- If your Mac has multiple USB ports, try attaching your destination disk to each port (and be sure to use the ports on your Mac directly — not a hub, keyboard, or display)
- If you are using a USB 3.0 enclosure, try using a USB 2.0 cable (yes, it will work!). USB 3.0 devices are backwards compatible to USB 2.0, but they don't always play well with the older USB device drivers that are embedded within your Mac's firmware. Using a USB 2.0 cable elicits different behavior from the enclosure that often works around compatibility problems that are only exposed when using the Mac's firmware USB drivers. Here are some pictures that show what the ends of USB 2.0 and USB 3.0 cables look like:
Reset the Mac's Parameter RAM
Lastly, try resetting your Mac's parameter RAM. PRAM maintains settings related to starting up your Mac, and it's possible that invalid settings are interfering with your Mac's discovery of the external enclosure. To reset your PRAM:
- Hold down Command+Option+P+R on startup
- Hold down those keys until you hear the second startup chime.
- Release all but the Option key after you hear the second startup chime.
If the volume still won't boot, it may be impossible for your firmware to detect your enclosure (despite that macOS, once booted and having access to far more device drivers, can see the enclosure just fine). The Golden Litmus Test for bootability would be to install macOS directly onto the volume. If that fails to make the disk bootable, then it definitely isn't going to happen. Please report these enclosures to us so we can assemble a list of troublesome enclosures.
The backup volume starts to boot the Mac, but fails to get to the Finder, or the Mac reboots and boots from the internal disk
If your backup volume showed up in the Startup Manager, and you selected it and proceeded with the startup process, but...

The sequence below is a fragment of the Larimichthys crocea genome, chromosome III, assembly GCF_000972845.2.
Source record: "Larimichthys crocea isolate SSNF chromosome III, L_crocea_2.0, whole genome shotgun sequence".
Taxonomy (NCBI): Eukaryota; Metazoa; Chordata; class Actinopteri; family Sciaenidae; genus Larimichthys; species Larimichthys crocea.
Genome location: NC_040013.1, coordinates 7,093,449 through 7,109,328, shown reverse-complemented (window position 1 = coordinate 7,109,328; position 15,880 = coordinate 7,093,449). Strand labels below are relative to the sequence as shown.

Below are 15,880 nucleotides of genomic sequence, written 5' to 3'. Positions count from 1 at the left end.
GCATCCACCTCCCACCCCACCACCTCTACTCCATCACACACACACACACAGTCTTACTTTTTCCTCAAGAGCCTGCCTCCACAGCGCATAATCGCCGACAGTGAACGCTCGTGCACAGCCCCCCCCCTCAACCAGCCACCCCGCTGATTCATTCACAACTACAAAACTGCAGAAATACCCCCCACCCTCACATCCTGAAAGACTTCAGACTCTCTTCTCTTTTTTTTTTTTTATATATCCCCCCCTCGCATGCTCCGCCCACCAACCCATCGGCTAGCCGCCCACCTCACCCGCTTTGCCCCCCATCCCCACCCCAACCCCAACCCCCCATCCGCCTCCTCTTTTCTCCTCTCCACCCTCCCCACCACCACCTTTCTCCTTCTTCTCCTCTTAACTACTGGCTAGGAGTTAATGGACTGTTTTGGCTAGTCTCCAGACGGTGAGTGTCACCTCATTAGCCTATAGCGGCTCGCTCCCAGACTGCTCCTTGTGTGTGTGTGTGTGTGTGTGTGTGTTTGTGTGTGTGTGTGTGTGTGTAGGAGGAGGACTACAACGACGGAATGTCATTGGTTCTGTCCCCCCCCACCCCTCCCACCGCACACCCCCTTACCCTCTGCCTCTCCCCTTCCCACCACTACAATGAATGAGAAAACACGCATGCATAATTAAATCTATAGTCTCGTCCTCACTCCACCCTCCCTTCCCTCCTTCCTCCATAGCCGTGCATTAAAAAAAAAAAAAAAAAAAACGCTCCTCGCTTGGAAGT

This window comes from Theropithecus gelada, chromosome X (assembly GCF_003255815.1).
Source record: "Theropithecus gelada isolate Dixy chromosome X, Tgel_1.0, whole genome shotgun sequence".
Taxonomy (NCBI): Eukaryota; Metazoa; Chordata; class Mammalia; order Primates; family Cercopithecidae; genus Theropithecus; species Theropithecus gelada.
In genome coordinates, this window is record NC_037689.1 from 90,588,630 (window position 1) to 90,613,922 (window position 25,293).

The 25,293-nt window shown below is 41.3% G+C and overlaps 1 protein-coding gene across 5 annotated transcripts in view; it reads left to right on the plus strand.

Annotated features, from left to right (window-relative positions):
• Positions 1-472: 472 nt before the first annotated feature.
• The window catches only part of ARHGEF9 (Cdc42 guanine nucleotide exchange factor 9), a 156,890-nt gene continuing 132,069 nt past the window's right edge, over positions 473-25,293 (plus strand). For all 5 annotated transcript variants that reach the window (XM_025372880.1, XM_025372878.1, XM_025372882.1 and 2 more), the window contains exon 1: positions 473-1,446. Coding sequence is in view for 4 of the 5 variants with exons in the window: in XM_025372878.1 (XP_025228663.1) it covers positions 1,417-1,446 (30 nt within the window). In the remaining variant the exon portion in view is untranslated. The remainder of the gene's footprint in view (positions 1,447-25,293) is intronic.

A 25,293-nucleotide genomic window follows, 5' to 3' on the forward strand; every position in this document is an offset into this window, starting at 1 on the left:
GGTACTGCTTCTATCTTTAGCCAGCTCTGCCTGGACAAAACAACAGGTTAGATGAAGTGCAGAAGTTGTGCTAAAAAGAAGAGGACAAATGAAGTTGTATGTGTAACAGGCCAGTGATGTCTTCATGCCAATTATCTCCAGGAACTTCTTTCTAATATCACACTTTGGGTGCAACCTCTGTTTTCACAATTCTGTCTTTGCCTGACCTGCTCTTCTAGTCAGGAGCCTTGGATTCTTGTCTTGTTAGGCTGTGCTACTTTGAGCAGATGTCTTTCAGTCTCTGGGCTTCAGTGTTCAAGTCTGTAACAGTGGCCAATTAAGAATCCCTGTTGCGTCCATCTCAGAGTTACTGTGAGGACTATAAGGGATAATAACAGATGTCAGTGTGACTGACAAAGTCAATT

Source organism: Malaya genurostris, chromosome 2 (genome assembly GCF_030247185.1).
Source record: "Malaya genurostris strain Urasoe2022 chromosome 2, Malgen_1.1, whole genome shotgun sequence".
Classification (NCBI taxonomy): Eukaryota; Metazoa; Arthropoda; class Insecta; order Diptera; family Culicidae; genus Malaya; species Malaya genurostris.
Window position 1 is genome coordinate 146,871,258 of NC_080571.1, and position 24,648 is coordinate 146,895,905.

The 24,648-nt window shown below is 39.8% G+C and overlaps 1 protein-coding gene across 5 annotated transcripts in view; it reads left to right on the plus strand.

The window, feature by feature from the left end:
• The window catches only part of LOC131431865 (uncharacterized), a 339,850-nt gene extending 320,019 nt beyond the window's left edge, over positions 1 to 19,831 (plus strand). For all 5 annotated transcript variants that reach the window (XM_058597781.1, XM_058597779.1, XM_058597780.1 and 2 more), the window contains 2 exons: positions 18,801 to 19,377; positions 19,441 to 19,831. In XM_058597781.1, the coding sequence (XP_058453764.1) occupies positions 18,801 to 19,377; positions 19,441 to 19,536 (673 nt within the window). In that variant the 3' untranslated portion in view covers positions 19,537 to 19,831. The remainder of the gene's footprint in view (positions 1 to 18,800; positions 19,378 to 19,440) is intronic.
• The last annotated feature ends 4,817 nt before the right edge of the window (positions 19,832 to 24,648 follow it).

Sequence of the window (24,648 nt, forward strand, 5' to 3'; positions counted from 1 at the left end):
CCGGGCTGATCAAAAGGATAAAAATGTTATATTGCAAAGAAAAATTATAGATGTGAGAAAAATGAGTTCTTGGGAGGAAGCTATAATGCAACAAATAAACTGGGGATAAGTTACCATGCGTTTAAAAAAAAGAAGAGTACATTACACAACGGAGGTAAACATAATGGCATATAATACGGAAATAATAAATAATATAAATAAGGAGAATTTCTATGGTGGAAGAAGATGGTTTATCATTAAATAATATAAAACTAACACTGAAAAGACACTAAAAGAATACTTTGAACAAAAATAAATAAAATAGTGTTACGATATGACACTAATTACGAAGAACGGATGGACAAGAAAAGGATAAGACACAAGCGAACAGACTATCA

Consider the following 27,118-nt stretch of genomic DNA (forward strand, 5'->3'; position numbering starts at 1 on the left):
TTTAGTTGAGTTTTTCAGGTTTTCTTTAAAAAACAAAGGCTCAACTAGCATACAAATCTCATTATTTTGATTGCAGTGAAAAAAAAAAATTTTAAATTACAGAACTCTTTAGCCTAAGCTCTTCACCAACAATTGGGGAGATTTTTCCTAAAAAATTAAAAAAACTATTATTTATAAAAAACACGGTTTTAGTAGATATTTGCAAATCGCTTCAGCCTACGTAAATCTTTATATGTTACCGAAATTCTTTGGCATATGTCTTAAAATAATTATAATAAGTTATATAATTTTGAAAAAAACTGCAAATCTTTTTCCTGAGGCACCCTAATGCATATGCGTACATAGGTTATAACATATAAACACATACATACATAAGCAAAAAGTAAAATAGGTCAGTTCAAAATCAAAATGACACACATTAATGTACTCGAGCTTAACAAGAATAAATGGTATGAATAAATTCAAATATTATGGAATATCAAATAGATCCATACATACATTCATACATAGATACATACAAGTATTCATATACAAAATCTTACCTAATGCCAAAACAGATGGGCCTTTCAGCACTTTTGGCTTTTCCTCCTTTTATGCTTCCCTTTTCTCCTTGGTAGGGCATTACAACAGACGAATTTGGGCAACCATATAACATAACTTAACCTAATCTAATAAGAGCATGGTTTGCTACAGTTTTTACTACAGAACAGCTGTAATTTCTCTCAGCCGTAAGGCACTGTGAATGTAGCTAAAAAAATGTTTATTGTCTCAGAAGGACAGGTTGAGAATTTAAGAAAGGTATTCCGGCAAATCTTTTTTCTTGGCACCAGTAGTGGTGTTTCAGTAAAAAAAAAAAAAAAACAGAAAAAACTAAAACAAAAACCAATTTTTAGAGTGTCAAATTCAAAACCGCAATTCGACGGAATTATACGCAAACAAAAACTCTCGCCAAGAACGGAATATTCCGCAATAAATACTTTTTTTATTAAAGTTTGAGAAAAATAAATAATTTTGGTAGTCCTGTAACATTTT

Your Mac doesn't display the Apple logo (e.g. you get a blank, black or gray screen after selecting the backup volume): your Mac is having trouble finding the "booter" file on this volume. This can occur due to hard drive enclosure interference, due to filesystem corruption on the backup volume, or due to the volume being improperly "blessed" (blessing a volume stores certain information about the startup files in the volume's header, and your Mac uses that information to start the boot process).
- Erase the backup disk, then reclone your startup disk to the destination.
- Try booting from the backup volume again.
If your Mac still fails to boot from the selected volume, try installing macOS onto the volume to verify its suitability as a startup device.
The Apple logo and a progress indicator appears, but the startup process never completes (and perhaps the Mac reboots from the internal disk): There may be an extension conflict at play, or a compatibility issue specific to the enclosure.
- choose "About This Mac" from the Apple menu to verify that your Mac really did not boot from the volume that you selected
- Detach all unnecessary peripherals, including secondary displays.
- Reboot the Mac and hold down Option (Intel Macs) or the Power button (Apple Silicon Macs) to load the Startup Manager
- Select the backup disk
- As you click the button to proceed with the startup process, hold down the Shift key to boot in Safe Boot mode
If your Mac successfully boots from the selected volume, open the Terminal application and paste in the following commands:
sudo kextcache --clear-staging
sudo kextcache -system-prelinked-kernel
sudo kextcache -system-caches
Press the Return key after pasting in each line and authenticate when prompted. Then try again to boot from the same volume without Safe Boot mode.
If your Mac still fails to boot from the selected volume, try installing macOS onto the volume to verify its suitability as a startup device.
The performance of your Mac while booted from the backup depends almost entirely on the performance of the hardware, and more specifically, the performance of the filesystem on that hardware. If your backup disk is an SSD, you can expect very good performance — comparable to the performance that you get when you boot your Mac from its internal SSD. If your backup disk is a rotational HDD, then performance will vary from adequate to very poor, depending on the format of the backup volume, the operating system version, and specific performance characteristics of your backup disk. In particular, Apple's APFS filesystem performs relatively poorly on rotational HDD devices, and that performance is considerably worse for 5400RPM disks and disks that use Shingled Magnetic Recording. You may find the performance of one of these slower HDDs to be unusable for the purpose of booting your Mac from the backup.
- Choosing a backup drive: Devices that we recommend
- Migrating data from a CCC backup using Migration Assistant
This indicates that the macOS cannot load the the startup files, or that it cannot mount the startup disk: